I am working a salaried position at a small software firm. Currently I am on a team that is working on a large program that is broken down into small features, which our project lead will assign to one of us to do.

Lately I have been running into the problem consistently (at least 2-3 times / week) where I will finish all the features that were assigned to me, but then when I ask what I should do next, it often takes a long time (anywhere from 15 minutes to over an hour) and often asking multiple times to get a new assignment.

As I said, I'm salaried so I can't just leave early that day when my work is done (plus I enjoy the job so I wouldn't want to anyway), but I feel like a lot of time is wasted waiting around for something to do. I also feel like I'm being annoying asking multiple times, but I do at least space the requests out in case he's busy, and often times if I only ask once I'll be ignored.

How can I politely bring it up to the project lead that I would like to be given work in a more timely manner, so as to not waste time or the company's money?

  • Hi thnkwthprtls! I've edited your question to better fit our format and hopefully get you more answers and upvotes. Please feel free to edit it further if I messed anything up or to make it even better. I hope to see you around! :) Aug 29, 2014 at 15:05
  • see also: Should I know what work/tasks/projects are next?
    – gnat
    Aug 29, 2014 at 15:52
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    Not my question, so I'm not going to edit it but I feel this is significantly different from the possible duplicate: thnkwthprtls is already doing the suggestions made in that question (asking their team lead for more work), so the answers there don't resolve this problem. Aug 29, 2014 at 17:56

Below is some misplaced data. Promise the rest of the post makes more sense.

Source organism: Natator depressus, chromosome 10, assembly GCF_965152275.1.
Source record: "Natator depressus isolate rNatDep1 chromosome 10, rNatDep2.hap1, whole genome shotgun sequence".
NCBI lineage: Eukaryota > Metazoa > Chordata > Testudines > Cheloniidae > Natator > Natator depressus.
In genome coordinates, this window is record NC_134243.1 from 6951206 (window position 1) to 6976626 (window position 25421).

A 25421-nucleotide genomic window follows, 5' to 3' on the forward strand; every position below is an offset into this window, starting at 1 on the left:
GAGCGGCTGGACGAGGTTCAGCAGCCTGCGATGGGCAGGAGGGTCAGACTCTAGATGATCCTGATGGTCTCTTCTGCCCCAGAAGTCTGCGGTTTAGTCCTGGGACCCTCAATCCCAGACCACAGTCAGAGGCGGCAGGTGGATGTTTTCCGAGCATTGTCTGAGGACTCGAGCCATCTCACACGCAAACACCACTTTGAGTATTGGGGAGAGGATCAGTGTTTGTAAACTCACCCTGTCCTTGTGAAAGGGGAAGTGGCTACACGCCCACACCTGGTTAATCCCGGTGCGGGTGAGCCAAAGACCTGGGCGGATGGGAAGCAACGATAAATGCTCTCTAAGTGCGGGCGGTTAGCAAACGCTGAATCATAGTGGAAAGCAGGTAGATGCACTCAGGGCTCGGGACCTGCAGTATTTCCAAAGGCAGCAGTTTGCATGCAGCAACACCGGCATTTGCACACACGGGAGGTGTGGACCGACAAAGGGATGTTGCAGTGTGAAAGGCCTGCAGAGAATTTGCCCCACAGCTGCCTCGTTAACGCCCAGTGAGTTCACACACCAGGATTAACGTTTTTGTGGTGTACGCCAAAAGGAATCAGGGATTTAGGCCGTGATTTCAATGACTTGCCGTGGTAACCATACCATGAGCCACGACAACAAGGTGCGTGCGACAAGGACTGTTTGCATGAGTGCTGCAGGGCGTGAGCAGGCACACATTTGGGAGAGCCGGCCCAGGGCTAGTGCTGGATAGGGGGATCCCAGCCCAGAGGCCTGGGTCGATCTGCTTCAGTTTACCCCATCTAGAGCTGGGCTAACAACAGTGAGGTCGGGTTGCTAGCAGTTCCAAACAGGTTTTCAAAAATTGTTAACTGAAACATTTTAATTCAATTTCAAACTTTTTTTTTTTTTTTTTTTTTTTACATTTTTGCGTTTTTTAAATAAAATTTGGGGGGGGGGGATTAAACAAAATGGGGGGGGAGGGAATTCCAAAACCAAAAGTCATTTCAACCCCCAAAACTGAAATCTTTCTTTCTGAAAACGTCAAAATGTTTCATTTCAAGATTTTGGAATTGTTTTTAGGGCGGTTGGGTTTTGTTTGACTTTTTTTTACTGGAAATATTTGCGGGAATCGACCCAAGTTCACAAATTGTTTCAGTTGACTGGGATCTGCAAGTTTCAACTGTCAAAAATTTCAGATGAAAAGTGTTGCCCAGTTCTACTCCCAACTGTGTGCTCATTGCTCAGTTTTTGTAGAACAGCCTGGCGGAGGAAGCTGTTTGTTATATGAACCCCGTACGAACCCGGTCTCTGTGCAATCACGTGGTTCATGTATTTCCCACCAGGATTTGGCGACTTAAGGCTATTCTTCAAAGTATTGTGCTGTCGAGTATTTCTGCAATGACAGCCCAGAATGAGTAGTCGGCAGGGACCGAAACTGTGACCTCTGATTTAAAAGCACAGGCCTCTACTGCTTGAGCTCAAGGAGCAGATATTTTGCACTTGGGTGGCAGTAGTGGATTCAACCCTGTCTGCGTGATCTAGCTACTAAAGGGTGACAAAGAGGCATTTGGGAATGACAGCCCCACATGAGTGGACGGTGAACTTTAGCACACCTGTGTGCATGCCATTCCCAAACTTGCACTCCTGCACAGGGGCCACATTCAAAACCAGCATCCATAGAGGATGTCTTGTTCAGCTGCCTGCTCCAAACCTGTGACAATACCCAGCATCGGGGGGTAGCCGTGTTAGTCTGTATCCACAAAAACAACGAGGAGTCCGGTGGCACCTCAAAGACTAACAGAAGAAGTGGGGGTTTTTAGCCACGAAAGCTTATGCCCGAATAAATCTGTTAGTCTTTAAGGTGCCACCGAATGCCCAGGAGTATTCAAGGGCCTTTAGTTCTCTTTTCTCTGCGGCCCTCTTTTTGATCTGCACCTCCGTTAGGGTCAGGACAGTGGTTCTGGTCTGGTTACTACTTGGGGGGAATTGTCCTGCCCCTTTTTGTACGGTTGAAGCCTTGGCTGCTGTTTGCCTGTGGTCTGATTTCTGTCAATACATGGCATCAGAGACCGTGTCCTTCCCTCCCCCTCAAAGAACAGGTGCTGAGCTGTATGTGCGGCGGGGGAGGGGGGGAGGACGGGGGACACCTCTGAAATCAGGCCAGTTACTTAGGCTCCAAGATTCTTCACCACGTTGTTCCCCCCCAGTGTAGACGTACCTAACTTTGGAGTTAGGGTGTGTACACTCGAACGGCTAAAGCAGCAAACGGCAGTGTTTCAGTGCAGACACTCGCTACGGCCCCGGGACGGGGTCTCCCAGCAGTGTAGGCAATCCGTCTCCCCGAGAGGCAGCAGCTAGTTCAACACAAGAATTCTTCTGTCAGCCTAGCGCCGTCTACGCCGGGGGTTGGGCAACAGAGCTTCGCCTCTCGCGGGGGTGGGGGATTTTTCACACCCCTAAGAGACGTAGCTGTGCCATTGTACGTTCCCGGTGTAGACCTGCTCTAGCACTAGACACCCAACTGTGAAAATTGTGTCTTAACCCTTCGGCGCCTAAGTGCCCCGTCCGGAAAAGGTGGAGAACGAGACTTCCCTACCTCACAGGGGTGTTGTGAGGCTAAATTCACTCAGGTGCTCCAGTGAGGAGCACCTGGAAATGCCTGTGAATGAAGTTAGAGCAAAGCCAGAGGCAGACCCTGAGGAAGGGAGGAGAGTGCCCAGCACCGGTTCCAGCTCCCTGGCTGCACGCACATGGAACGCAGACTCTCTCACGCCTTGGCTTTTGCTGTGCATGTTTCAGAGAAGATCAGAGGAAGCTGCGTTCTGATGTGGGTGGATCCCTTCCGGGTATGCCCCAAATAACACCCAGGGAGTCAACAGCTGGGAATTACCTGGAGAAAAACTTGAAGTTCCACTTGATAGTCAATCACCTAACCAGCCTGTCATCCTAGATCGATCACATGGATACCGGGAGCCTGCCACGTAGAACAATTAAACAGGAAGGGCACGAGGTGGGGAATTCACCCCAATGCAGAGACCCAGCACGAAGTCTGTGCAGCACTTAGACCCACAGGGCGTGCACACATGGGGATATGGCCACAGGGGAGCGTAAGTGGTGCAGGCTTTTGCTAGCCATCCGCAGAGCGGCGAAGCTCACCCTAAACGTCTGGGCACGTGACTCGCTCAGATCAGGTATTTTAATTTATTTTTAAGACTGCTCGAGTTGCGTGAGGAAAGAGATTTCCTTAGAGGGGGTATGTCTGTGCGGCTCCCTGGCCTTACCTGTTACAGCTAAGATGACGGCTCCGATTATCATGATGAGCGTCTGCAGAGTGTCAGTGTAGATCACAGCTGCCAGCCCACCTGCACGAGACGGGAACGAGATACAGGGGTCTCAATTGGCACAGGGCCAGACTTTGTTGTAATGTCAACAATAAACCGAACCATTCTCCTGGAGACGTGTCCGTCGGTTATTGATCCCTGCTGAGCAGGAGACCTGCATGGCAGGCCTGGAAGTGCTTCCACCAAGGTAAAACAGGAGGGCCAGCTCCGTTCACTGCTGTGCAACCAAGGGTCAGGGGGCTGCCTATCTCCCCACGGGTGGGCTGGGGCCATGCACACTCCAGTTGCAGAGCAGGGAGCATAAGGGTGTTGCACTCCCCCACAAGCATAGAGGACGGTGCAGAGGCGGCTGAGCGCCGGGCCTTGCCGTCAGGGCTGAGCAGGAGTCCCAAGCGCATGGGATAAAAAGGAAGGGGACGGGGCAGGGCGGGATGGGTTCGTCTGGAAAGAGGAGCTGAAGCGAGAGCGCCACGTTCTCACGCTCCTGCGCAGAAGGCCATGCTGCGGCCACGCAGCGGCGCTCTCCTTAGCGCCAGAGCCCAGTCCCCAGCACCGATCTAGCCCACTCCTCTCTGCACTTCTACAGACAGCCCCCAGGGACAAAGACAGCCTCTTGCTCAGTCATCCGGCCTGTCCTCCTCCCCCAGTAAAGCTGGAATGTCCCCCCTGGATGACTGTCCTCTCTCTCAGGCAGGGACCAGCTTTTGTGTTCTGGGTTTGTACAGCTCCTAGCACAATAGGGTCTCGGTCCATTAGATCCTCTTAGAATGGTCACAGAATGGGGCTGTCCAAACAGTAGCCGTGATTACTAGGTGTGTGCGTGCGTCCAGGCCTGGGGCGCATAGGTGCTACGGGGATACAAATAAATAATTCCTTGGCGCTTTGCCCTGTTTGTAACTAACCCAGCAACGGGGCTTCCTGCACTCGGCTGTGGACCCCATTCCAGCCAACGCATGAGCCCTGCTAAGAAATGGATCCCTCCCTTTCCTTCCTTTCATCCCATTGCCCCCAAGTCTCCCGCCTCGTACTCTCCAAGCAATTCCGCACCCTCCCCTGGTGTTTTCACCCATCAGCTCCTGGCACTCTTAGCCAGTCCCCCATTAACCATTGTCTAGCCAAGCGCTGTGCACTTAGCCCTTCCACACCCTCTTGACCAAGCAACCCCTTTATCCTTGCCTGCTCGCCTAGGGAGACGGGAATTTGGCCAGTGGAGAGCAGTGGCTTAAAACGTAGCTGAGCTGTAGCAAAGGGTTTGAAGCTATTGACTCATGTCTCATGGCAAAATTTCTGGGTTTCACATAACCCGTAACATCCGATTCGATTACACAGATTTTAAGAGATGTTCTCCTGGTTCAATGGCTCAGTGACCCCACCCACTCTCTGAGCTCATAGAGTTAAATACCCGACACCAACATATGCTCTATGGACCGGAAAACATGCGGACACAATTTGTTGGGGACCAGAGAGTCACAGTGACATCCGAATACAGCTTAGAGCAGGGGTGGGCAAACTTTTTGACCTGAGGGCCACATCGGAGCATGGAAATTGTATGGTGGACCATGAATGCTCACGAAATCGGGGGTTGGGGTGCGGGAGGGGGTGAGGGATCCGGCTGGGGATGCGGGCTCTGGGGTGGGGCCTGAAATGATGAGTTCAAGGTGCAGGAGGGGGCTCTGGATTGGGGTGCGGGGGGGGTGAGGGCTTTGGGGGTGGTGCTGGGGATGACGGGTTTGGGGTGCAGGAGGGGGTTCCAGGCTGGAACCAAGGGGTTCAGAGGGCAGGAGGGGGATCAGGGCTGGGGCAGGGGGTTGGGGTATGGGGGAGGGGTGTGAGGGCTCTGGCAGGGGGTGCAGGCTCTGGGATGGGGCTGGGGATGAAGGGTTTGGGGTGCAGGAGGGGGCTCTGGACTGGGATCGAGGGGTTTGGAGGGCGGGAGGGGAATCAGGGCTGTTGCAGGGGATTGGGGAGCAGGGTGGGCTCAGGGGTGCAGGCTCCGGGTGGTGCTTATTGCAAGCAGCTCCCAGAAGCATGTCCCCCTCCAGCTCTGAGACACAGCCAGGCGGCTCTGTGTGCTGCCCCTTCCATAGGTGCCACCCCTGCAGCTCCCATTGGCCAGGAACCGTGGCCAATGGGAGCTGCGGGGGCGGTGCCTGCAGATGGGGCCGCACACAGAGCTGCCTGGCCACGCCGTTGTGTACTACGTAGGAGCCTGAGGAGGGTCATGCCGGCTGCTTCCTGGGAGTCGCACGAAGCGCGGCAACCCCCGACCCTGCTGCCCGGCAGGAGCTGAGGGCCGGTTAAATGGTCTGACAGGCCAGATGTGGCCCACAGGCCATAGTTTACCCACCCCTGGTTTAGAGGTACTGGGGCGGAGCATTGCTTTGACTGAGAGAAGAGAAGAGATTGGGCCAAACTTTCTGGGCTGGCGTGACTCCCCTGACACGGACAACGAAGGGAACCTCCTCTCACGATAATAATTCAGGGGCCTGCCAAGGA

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    Surf stackexchange until you get another assignment. =P
    – Brian S
    Aug 29, 2014 at 19:32
  • Same problem here, smalls companies are always like that. The best thing is to read something about new technologies. if you use something like lynx to surf nobody will notice it :) Sep 1, 2014 at 11:46

3 Answers 3


In my opinion, a team lead taking 15 minutes to an hour to come up with some more tasks is completely reasonable - you can't expect them somebody else to instantly drop what they're doing and work out what you need to do next. What should be happening here is that you should be asking what your next task is before you've finish the previous ones, so that your team lead has a bit of a chance to look at the project plan / Kanban board / backlog / whatever tracking method you're using and work out which tasks it makes sense for you to do next. There's not going to be a hard and fast rule for how far in advance you should ask as that depends enormously on your individual circumstances, but half a day sounds reasonable to me - first thing in the morning, if you think you're going to finish your tasks by lunchtime, ask your team lead what you should be doing after that, and similarly just after lunch if you think you're going to finish your tasks by the end of the day.